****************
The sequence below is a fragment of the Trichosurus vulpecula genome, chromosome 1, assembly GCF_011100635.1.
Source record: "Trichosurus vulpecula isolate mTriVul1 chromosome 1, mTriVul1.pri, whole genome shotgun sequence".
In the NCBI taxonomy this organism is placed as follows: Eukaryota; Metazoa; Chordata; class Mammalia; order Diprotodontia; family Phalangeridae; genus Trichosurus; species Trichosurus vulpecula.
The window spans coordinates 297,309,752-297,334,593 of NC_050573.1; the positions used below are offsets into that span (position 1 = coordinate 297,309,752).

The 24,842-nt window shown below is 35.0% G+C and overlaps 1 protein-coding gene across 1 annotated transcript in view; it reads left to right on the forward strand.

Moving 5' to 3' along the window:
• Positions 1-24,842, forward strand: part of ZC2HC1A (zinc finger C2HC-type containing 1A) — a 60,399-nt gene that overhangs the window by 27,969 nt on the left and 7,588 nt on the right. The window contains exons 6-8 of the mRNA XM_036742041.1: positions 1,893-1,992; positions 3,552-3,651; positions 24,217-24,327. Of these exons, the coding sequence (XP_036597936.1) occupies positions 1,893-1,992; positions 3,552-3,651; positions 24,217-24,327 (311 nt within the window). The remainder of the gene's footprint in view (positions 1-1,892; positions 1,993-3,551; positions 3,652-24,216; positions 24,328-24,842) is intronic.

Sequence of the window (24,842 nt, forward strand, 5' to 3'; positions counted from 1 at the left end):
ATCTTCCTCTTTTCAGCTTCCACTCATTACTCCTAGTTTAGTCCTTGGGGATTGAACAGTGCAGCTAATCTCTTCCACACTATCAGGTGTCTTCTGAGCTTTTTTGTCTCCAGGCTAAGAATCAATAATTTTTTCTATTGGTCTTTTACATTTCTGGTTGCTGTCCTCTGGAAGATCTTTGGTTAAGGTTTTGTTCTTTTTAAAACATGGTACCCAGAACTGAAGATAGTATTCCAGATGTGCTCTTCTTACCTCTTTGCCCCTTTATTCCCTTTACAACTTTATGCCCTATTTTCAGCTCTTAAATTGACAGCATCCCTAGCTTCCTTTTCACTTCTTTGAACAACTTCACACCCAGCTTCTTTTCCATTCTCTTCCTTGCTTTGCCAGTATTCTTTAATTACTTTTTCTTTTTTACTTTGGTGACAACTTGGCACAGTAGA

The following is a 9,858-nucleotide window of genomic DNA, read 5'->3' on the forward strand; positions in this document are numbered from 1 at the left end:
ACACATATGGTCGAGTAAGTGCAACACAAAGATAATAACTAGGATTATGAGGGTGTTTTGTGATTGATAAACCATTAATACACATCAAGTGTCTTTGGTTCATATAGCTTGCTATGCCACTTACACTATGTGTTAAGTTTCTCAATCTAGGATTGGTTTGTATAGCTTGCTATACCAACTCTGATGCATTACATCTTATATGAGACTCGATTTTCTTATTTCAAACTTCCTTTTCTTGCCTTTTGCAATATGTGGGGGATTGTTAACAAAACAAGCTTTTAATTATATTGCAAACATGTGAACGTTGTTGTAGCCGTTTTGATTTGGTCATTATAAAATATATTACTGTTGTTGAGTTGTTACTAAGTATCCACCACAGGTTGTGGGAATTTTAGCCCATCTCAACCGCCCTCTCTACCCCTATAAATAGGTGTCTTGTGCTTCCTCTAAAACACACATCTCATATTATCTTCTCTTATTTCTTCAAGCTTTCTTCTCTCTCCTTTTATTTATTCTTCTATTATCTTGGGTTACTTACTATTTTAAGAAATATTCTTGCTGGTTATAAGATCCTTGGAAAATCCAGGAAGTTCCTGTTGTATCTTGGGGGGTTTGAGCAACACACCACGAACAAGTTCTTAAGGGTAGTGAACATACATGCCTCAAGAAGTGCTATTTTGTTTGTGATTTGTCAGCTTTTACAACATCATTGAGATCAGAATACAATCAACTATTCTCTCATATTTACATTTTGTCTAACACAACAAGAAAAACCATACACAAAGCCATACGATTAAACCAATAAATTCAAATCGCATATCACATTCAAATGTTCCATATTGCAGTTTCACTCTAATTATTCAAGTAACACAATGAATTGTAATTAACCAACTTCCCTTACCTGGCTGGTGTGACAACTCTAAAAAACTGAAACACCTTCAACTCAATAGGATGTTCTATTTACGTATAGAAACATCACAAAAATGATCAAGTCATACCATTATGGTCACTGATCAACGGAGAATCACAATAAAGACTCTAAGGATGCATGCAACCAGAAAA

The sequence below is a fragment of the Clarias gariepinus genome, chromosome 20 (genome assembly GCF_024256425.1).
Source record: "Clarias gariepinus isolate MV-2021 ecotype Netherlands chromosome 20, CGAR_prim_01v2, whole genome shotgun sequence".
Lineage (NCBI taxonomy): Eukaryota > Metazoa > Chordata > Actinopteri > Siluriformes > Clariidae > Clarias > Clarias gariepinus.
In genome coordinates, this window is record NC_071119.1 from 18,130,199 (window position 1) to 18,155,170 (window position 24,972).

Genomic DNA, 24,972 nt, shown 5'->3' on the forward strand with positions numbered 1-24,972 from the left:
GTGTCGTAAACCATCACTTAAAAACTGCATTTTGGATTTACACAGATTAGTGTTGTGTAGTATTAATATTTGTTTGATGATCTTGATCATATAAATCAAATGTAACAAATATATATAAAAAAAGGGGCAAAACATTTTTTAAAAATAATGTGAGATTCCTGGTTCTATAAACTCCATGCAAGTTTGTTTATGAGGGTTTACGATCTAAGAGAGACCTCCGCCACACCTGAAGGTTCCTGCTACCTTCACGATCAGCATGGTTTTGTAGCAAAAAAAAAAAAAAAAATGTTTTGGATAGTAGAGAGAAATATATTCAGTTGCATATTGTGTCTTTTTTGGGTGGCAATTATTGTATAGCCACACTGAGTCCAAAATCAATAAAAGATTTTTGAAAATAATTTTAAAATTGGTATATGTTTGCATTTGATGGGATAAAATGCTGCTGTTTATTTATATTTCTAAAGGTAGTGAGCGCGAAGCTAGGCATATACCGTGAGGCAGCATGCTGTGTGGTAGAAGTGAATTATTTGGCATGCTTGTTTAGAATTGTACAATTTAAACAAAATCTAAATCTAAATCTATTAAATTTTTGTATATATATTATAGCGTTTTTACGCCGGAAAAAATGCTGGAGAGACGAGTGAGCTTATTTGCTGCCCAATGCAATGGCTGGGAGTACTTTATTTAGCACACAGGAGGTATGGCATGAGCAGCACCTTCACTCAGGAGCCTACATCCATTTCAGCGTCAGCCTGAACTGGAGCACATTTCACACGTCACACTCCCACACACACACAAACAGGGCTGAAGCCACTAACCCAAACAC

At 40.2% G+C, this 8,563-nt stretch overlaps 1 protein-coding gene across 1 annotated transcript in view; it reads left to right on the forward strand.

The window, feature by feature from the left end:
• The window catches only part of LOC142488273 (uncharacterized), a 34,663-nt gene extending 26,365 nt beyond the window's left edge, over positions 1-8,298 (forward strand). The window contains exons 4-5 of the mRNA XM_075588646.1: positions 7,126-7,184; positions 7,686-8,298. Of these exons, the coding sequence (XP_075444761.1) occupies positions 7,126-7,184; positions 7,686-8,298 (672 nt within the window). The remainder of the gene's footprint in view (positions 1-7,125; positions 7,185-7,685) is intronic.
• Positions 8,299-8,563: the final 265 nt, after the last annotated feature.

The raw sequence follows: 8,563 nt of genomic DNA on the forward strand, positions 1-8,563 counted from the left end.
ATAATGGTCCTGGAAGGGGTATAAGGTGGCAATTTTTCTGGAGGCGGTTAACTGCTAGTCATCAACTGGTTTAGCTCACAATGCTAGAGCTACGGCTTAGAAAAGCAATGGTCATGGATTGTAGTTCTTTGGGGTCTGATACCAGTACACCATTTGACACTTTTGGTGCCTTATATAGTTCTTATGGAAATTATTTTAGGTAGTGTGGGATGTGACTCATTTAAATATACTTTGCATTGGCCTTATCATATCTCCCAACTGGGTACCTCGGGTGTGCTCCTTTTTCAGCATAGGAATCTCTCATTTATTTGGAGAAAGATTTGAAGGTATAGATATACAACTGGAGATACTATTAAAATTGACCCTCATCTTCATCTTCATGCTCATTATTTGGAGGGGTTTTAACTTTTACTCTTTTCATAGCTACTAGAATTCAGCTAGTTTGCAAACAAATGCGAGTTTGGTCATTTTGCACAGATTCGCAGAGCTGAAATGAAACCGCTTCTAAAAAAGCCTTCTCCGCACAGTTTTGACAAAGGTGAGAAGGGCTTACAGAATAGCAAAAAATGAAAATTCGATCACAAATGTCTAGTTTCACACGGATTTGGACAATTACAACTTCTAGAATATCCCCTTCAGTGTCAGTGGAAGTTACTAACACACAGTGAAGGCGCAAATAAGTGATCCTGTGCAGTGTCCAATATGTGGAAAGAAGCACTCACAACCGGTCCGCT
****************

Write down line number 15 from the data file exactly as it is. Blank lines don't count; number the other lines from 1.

In genome coordinates, this window is record NC_071119.1 from 18,130,199 (window position 1) to 18,155,170 (window position 24,972).